Nature Notes: Save a Home for the Bay Checkerspot Butterfly!


by Sutapa Biswas, Teaching Intern

Last semester when I took my Entomology class, I heard about the Bay Checkerspot Butterfly for the first time. I learned that the Bay Checkerspot population was once distributed around the bay in San Francisco, Santa Clara, San Mateo, Alameda, and Contra Costa counties. I was very surprised to hear that now we can see them in San Mateo and Santa Clara Counties only.

The Bay Checkerspot Butterfly is a medium-sized butterfly and is marked with black bands. The bands contrast sharply with bright red, yellow, and white spots. This black banding gives the Bay Checkerspot its unique appearance and its name. It emerges as a butterfly typically in March and April. The larvae are dependent on the host plants, mostly the dwarf plantain, whereas the adult butterflies live on nectar. The habitat for the Bay Checkerspot Butterfly consists of shallow, serpentine soils. These serpentine soils support the plants on which the caterpillars feed, like California goldfields.

In particular, this butterfly has experienced serious decline in its population since 1987 and has been listed as a threatened species. Threats include loss and fragmentation of habitat due to urbanization and degradation of habitat by invasive species, poor land management, grazing, and non-prescribed fires. Increased nitrogen deposition associated with air pollution is increasing the fertility of serpentine soils, which are naturally low in nitrogen, and allowing exotic grasses to invade the butterfly’s habitat crowding out the Bay Checkerspot’s host plants.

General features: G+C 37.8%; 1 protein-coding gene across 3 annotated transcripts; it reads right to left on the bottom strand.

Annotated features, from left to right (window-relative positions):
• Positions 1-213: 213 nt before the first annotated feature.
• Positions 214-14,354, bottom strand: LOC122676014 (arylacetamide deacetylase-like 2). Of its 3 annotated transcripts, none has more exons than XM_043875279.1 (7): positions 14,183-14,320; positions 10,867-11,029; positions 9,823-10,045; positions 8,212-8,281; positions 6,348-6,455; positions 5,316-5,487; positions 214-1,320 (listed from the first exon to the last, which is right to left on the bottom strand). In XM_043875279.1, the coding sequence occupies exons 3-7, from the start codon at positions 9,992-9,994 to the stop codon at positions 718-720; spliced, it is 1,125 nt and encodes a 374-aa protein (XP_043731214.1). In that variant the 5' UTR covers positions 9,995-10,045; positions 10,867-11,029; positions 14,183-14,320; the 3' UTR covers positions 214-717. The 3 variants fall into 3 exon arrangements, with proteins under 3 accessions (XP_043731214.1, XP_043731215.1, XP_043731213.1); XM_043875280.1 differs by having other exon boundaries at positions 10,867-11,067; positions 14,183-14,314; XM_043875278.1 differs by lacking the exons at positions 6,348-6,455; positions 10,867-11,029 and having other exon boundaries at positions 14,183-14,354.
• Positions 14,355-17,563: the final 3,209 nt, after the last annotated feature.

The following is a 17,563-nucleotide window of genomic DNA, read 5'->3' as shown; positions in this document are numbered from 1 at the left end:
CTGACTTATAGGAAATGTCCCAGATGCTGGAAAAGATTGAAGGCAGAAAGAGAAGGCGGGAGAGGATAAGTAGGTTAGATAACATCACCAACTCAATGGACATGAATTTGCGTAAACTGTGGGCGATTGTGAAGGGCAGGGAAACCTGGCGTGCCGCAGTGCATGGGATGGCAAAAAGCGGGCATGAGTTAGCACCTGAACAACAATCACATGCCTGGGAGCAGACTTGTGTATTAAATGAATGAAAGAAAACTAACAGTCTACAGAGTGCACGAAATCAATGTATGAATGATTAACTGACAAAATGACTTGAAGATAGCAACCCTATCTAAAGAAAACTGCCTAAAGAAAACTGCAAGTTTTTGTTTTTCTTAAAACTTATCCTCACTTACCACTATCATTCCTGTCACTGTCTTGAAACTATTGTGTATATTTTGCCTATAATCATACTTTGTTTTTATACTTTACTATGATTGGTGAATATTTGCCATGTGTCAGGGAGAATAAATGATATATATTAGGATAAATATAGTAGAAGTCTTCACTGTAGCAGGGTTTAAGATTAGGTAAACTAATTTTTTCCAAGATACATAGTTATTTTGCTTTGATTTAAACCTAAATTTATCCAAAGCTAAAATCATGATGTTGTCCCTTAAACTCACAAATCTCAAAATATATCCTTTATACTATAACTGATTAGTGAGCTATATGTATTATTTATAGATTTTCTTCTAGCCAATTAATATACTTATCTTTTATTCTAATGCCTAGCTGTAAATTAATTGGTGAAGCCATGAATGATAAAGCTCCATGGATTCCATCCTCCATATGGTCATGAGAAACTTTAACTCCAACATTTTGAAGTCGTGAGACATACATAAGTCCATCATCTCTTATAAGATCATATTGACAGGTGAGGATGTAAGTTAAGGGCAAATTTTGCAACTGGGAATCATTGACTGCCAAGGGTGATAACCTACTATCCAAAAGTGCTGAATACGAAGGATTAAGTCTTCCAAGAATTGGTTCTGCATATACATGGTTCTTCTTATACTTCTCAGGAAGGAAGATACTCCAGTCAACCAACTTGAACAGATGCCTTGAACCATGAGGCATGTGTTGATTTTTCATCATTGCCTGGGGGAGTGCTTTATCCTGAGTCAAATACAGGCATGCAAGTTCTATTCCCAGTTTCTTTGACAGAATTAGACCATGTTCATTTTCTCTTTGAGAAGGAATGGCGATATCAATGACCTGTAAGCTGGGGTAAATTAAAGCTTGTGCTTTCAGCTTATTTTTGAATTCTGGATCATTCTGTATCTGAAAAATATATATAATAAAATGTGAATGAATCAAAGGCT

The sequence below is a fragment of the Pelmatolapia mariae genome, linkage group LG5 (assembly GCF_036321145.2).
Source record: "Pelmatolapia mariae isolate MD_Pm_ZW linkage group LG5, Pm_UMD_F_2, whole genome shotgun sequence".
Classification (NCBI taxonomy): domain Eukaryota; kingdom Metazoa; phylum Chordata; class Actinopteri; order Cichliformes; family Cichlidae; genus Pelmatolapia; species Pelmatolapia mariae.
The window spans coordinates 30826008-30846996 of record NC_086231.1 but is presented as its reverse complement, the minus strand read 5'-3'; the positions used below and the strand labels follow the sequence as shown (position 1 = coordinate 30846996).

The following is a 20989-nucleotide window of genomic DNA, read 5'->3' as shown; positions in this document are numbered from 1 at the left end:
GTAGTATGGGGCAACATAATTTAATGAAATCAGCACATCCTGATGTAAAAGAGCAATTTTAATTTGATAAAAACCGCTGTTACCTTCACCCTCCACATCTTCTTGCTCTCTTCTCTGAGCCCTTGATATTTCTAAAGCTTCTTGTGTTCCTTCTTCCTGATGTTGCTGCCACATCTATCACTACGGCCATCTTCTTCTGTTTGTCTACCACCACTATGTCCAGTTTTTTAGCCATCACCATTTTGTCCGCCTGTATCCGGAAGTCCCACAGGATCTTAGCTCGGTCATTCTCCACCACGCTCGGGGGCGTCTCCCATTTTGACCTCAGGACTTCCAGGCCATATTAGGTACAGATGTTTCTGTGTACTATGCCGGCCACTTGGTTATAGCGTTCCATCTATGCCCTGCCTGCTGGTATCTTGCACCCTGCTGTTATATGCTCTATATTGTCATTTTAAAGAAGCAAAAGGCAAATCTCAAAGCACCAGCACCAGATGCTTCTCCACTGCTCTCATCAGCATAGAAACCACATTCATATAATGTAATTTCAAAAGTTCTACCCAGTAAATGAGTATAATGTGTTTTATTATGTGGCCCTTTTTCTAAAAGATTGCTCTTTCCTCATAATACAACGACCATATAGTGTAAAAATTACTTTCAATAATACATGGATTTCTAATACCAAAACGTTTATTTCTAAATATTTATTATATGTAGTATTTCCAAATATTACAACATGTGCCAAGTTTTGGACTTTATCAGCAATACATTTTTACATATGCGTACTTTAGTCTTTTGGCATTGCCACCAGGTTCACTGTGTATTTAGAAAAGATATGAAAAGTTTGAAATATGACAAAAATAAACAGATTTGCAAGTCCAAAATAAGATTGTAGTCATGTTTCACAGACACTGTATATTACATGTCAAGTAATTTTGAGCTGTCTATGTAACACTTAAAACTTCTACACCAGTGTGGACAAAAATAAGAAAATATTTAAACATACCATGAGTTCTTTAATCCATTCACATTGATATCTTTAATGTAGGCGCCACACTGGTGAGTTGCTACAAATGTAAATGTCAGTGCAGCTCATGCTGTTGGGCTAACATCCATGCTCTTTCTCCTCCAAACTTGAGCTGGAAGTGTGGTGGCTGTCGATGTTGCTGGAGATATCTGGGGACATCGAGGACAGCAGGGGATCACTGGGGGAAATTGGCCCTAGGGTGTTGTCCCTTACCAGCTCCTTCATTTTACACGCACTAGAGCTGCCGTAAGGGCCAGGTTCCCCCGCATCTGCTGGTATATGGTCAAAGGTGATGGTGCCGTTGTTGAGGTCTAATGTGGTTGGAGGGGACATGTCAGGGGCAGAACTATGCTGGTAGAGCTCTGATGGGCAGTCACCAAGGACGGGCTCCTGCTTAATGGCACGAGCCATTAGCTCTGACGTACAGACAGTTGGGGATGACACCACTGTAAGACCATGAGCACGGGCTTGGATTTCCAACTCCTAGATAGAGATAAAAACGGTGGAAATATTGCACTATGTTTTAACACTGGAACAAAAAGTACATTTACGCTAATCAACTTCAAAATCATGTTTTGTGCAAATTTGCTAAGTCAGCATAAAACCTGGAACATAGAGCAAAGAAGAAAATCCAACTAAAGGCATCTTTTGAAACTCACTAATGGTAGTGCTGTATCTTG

Recent studies have shown that existing populations are limited to Coyote Ridge between San Jose and Gilroy because it consists of serpentine habitat. More recently, scientist Stuart Weiss released 400 Bay Checkerspot caterpillars into Edgewood County Park and Natural Preserve in Redwood City with the help of volunteers.

I was lucky enough to see them in Coyote Ridge when I went there to help one of my friends with her project. There are new docent programs that began this year, a joint project of the Silicon Valley Land Conservancy, the California Native Plant Society, and the Santa Clara County Open Space Authority. So if we want, we can save our very own Bay Checkerspot Butterfly through habitat restoration and management.

Photo credit: John Cleckler


Additional Resources:

University of California at Berkeley; Essig Museum of Entomology: California’s Endangered Insects, Bay Checkerspot (Accessed 3/23/05)